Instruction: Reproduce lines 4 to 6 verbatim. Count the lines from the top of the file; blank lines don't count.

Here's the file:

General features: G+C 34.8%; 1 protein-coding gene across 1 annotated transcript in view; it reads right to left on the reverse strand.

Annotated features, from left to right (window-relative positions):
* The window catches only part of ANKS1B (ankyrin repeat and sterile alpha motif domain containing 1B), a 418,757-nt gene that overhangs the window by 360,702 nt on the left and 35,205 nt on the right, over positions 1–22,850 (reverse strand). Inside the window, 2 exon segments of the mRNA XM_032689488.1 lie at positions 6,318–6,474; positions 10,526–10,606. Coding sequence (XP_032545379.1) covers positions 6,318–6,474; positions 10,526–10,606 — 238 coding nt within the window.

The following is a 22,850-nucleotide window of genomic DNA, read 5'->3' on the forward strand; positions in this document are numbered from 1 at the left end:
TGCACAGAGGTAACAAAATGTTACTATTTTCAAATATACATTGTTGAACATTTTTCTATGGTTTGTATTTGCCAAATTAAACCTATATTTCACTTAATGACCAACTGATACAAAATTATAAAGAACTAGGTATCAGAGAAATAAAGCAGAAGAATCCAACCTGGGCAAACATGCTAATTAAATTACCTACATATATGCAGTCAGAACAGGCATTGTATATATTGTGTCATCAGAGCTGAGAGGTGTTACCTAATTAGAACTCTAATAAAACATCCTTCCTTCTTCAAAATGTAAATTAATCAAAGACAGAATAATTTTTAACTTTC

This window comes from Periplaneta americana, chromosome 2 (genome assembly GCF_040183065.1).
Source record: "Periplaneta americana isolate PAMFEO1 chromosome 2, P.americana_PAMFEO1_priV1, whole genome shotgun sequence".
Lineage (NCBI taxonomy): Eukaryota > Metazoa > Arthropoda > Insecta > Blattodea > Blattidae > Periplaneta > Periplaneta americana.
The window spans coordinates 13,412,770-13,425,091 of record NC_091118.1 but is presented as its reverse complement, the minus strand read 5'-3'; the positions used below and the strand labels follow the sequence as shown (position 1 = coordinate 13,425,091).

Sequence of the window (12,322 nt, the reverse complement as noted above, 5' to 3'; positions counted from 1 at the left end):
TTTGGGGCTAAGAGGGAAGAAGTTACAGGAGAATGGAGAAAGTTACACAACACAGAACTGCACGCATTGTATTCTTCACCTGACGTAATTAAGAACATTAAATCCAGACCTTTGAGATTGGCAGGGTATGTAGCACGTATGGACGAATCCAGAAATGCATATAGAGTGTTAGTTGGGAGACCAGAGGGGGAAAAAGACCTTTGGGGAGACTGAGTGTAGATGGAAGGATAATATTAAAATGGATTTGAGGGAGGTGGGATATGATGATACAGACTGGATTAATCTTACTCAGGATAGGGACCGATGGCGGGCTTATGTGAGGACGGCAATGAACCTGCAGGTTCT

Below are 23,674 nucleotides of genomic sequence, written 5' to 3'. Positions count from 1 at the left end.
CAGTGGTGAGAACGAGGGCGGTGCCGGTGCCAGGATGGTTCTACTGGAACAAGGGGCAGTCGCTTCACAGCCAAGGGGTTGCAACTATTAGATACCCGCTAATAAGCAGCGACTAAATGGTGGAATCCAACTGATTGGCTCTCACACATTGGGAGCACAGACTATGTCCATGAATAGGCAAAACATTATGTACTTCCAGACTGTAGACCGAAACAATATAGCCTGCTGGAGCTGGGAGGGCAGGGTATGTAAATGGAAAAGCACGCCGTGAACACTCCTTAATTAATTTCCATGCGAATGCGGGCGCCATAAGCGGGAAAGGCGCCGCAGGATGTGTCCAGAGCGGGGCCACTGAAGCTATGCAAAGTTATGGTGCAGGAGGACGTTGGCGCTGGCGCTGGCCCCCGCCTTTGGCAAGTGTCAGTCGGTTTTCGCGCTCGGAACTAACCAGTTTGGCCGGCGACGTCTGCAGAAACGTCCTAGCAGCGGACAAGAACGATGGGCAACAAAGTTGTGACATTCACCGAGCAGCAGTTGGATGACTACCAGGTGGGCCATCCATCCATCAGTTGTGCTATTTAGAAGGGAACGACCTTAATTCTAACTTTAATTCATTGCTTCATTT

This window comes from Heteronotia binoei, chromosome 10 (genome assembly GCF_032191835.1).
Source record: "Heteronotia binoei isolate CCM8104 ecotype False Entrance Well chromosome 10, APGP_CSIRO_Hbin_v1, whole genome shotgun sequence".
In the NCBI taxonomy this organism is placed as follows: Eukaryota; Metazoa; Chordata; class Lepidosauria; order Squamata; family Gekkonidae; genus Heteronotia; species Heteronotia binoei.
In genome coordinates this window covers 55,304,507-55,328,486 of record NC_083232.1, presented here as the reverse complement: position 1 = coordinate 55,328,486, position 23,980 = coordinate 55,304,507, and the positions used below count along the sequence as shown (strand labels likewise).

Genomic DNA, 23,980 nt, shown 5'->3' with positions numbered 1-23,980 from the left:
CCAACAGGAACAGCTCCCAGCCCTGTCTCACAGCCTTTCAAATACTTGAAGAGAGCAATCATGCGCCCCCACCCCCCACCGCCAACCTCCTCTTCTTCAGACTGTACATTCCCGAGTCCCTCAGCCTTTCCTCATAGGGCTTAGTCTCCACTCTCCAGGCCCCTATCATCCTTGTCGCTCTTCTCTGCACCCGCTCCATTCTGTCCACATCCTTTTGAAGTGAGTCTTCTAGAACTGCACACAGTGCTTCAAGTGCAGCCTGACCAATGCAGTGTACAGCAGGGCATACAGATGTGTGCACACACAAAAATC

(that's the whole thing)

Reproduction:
The following is a 22,850-nucleotide window of genomic DNA, read 5'->3' on the forward strand; positions in this document are numbered from 1 at the left end:
TGCACAGAGGTAACAAAATGTTACTATTTTCAAATATACATTGTTGAACATTTTTCTATGGTTTGTATTTGCCAAATTAAACCTATATTTCACTTAATGACCAACTGATACAAAATTATAAAGAACTAGGTATCAGAGAAATAAAGCAGAAGAATCCAACCTGGGCAAACATGCTAATTAAATTACCTACATATATGCAGTCAGAACAGGCATTGTATATATTGTGTCATCAGAGCTGAGAGGTGTTACCTAATTAGAACTCTAATAAAACATCCTTCCTTCTTCAAAATGTAAATTAATCAAAGACAGAATAATTTTTAACTTTC

This window comes from Periplaneta americana, chromosome 2 (genome assembly GCF_040183065.1).